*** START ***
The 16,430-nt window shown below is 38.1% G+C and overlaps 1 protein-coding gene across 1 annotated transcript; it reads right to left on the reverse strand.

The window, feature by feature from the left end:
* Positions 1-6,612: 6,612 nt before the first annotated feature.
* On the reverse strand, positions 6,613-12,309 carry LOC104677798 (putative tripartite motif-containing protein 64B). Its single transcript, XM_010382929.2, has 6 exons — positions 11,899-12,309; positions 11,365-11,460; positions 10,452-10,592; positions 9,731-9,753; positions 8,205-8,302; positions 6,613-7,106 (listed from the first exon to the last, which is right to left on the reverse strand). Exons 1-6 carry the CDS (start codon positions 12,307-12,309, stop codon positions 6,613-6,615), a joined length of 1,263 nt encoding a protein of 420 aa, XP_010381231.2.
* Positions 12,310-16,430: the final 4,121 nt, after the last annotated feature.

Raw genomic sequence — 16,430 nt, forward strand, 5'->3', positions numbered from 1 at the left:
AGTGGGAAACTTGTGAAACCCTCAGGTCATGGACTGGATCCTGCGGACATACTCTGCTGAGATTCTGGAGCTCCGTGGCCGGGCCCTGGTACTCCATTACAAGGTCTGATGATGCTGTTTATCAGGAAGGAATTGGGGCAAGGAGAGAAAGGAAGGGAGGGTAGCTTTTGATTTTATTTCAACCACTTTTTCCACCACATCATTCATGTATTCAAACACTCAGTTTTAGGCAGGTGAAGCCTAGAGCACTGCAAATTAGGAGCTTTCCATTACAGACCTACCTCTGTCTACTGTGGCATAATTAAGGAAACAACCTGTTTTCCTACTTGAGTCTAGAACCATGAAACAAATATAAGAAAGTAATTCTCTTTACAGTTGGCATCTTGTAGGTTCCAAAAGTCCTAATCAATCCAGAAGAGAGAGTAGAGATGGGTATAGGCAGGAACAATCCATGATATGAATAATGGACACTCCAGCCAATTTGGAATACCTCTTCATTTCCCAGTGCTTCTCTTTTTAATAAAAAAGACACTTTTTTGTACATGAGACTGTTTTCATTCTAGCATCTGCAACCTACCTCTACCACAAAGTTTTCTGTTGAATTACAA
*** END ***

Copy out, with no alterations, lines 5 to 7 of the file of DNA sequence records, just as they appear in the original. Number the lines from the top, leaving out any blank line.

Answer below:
* Positions 12,310-16,430: the final 4,121 nt, after the last annotated feature.

Raw genomic sequence — 16,430 nt, forward strand, 5'->3', positions numbered from 1 at the left:
AGTGGGAAACTTGTGAAACCCTCAGGTCATGGACTGGATCCTGCGGACATACTCTGCTGAGATTCTGGAGCTCCGTGGCCGGGCCCTGGTACTCCATTACAAGGTCTGATGATGCTGTTTATCAGGAAGGAATTGGGGCAAGGAGAGAAAGGAAGGGAGGGTAGCTTTTGATTTTATTTCAACCACTTTTTCCACCACATCATTCATGTATTCAAACACTCAGTTTTAGGCAGGTGAAGCCTAGAGCACTGCAAATTAGGAGCTTTCCATTACAGACCTACCTCTGTCTACTGTGGCATAATTAAGGAAACAACCTGTTTTCCTACTTGAGTCTAGAACCATGAAACAAATATAAGAAAGTAATTCTCTTTACAGTTGGCATCTTGTAGGTTCCAAAAGTCCTAATCAATCCAGAAGAGAGAGTAGAGATGGGTATAGGCAGGAACAATCCATGATATGAATAATGGACACTCCAGCCAATTTGGAATACCTCTTCATTTCCCAGTGCTTCTCTTTTTAATAAAAAAGACACTTTTTTGTACATGAGACTGTTTTCATTCTAGCATCTGCAACCTACCTCTACCACAAAGTTTTCTGTTGAATTACAA